Liturgy for Home Worship: Palm Sunday (4/5/2020)
During the coronavirus outbreak, our church has decided to forego its usual corporate gathering and to worship as individuals, families, and in small groups. This liturgy is designed to help us maintain unity in our worship—even while we’re separated. To learn more about why we’re worshipping in this way, what a liturgy is, and how it works, click here. The liturgy is available for you to look at any time, but the sermon won’t be available until Sunday, 4/5/20 at 10 AM CST.
The King Approaches
Heavenly Father, we gather now with our brothers and sisters, not in body but in spirit. We thank you that our King has triumphantly entered into this world and taken up His position of honor and authority. Although we live now in a time of suffering and confusion, we trust that He has not abdicated His throne. May our worship this morning bring Him glory, and may your presence bring us everything we need to live as children of light in a world of darkness. Amen.
Call to Worship: Psalm 95:1–7 (ESV)
95 Oh come, let us sing to the Lord;
let us make a joyful noise to the rock of our salvation!
2 Let us come into his presence with thanksgiving;
let us make a joyful noise to him with songs of praise!
3 For the Lord is a great God,
and a great King above all gods.
4 In his hand are the depths of the earth;
the heights of the mountains are his also.
5 The sea is his, for he made it,
and his hands formed the dry land.
6 Oh come, let us worship and bow down;
let us kneel before the Lord, our Maker!
7 For he is our God,
and we are the people of his pasture,
and the sheep of his hand.
Reading: Huldrych Zwingli, “Pestlied” or Plague Song (“Hilf, Herr Gott, hilf in dieser Not”)
Huldrych Zwingli was a Protestant Reformer and pastor in Zurich. When the bubonic plague struck his city, Zwingli faithfully ministered to the sick and dying among his flock. Eventually, he contracted the disease himself. Though he nearly died, he recovered and, among other writings, penned the following poem (translated and adapted).
Help me, O Lord,
My strength and rock;
Lo, at the door
I hear death’s knock.
Uplift shine arm,
Once pierced for me,
That conquered death.
And set me free.
Yet, if thy voice,
In life’s midday.
Recalls my soul,
Then I obey.
In faith and hope
Earth I resign.
Secure of heaven.
For I am Thine.
My pains increase;
Haste to console;
For fear and woe
Seize body and soul.
Death is at hand.
My senses fail.
My tongue is dumb;
Now, Christ, prevail.
Lo! Satan strains
To snatch his prey;
I feel his grasp;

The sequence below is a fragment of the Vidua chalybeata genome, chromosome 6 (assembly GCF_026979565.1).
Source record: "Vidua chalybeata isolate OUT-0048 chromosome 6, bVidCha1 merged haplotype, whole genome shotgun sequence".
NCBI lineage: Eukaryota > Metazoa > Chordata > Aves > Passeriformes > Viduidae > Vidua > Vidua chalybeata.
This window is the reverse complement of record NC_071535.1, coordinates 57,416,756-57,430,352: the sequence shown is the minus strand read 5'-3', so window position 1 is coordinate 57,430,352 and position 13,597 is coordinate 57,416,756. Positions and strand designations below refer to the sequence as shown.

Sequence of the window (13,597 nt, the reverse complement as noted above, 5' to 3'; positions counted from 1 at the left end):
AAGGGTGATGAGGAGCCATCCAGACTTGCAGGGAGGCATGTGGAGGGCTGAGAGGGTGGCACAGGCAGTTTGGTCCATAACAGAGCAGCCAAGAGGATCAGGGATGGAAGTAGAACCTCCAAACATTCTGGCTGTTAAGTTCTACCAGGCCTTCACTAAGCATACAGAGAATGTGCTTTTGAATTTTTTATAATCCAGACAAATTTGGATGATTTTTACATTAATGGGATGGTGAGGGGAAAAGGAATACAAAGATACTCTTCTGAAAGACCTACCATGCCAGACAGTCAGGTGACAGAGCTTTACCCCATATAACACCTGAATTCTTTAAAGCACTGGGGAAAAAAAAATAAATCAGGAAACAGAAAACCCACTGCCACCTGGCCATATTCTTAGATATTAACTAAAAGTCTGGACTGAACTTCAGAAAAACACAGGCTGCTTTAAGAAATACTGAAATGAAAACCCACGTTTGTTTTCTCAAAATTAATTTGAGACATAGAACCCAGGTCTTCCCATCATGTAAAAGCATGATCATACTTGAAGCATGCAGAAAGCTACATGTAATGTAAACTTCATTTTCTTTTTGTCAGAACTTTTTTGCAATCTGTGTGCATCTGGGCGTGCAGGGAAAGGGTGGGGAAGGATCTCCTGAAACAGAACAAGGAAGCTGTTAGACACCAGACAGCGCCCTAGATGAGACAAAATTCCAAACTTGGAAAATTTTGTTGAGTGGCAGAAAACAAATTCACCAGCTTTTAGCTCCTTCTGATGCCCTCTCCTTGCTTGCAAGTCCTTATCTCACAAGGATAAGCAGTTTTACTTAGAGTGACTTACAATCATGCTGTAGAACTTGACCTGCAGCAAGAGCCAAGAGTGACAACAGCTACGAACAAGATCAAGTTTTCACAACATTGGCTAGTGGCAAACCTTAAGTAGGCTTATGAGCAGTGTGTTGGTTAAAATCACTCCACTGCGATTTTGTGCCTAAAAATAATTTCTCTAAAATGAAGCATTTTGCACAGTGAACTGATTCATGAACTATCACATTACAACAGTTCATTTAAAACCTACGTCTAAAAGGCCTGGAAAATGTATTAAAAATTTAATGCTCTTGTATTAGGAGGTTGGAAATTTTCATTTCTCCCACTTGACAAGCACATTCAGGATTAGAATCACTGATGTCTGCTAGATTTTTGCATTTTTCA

Must I give way?
He harms me not,
I fear no loss,
For here I lie
Beneath thy cross.
My God! My Lord!
Healed by the hand.
Upon the earth
Once more I stand.
Let sin no more
Rule over me;
My mouth shall sing
Alone to thee.
Though now delayed,
My hour will come.
In deeper gloom.
But, let it come;
With joy I’ll rise,
And bear my yoke
Straight to the skies.
Source: “Plague Lit”
Song: “A Mighty Fortress is Our God”
Old Testament Reading: 1 Kings 1:28–40 (ESV)
28 Then King David answered, “Call Bathsheba to me.” So she came into the king’s presence and stood before the king. 29 And the king swore, saying, “As the Lord lives, who has redeemed my soul out of every adversity, 30 as I swore to you by the Lord, the God of Israel, saying, ‘Solomon your son shall reign after me, and he shall sit on my throne in my place,’ even so will I do this day.” 31 Then Bathsheba bowed with her face to the ground and paid homage to the king and said, “May my lord King David live forever!”
32 King David said, “Call to me Zadok the priest, Nathan the prophet, and Benaiah the son of Jehoiada.” So they came before the king. 33 And the king said to them, “Take with you the servants of your lord and have Solomon my son ride on my own mule, and bring him down to Gihon. 34 And let Zadok the priest and Nathan the prophet there anoint him king over Israel. Then blow the trumpet and say, ‘Long live King Solomon!’ 35 You shall then come up after him, and he shall come and sit on my throne, for he shall be king in my place. And I have appointed him to be ruler over Israel and over Judah.” 36 And Benaiah the son of Jehoiada answered the king, “Amen! May the Lord, the God of my lord the king, say so. 37 As the Lord has been with my lord the king, even so may he be with Solomon, and make his throne greater than the throne of my lord King David.”